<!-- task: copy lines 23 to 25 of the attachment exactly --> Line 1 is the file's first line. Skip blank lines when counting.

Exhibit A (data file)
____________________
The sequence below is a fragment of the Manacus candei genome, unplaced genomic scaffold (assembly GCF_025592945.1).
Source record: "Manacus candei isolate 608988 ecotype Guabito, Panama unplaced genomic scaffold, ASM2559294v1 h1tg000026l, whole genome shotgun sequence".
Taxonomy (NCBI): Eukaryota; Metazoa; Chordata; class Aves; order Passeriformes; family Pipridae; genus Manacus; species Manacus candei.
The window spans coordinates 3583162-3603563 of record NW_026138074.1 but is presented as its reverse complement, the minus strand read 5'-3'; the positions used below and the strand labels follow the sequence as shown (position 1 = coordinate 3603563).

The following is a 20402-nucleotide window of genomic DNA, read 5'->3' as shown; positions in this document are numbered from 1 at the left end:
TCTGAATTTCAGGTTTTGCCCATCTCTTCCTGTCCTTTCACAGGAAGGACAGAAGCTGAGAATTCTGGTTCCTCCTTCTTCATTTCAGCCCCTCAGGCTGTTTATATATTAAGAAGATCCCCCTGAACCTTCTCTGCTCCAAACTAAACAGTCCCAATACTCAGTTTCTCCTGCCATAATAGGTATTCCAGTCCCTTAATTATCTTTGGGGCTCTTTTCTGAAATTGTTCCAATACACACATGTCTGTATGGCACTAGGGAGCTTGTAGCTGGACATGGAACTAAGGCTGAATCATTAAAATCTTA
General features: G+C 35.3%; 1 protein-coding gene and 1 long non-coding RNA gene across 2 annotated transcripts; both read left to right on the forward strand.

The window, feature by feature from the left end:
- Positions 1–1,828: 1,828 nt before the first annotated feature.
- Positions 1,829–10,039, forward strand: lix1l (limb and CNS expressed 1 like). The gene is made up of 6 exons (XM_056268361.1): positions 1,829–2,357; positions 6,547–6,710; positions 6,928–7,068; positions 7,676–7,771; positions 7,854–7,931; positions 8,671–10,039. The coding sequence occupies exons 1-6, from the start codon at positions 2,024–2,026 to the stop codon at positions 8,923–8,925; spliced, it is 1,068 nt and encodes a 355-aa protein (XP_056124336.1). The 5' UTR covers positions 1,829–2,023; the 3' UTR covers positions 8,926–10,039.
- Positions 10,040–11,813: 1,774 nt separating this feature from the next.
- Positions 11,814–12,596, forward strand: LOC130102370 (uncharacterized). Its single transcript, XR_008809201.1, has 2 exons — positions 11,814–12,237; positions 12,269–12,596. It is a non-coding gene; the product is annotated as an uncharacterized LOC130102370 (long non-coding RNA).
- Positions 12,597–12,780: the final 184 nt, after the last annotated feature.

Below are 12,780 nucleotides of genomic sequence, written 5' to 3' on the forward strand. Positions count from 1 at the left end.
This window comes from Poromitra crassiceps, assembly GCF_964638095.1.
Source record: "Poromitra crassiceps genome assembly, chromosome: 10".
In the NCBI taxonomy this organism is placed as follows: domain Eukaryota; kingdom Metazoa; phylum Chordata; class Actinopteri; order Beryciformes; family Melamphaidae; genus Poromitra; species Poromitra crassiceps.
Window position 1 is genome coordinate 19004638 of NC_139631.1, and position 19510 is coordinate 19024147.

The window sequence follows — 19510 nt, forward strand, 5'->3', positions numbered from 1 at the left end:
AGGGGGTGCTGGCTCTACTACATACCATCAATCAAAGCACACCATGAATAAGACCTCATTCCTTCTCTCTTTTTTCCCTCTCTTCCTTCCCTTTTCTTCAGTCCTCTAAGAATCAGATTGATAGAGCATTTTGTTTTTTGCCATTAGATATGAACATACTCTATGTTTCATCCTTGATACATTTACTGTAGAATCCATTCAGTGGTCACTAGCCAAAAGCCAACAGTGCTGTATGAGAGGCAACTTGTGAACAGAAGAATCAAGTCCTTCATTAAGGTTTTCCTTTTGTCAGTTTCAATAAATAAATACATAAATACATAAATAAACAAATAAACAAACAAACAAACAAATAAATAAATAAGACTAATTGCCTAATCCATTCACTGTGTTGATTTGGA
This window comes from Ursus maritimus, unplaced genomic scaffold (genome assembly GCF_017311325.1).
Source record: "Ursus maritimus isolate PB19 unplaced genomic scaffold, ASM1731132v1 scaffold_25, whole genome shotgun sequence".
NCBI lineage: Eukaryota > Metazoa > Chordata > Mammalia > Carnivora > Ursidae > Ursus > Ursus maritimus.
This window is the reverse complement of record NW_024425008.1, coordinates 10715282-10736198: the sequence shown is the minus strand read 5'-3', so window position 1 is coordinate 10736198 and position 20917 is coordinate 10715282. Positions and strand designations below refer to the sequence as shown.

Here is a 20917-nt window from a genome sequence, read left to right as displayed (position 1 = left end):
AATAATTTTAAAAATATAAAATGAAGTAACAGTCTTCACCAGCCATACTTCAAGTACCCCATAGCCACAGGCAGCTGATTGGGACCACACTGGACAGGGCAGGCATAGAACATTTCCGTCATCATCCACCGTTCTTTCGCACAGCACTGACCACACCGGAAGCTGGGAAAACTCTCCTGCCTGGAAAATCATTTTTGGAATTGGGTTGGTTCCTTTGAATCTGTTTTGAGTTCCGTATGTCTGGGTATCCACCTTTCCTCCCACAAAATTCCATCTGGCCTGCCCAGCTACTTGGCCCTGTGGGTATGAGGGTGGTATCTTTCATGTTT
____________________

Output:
NCBI lineage: Eukaryota > Metazoa > Chordata > Mammalia > Carnivora > Ursidae > Ursus > Ursus maritimus.
This window is the reverse complement of record NW_024425008.1, coordinates 10715282-10736198: the sequence shown is the minus strand read 5'-3', so window position 1 is coordinate 10736198 and position 20917 is coordinate 10715282. Positions and strand designations below refer to the sequence as shown.

Here is a 20917-nt window from a genome sequence, read left to right as displayed (position 1 = left end):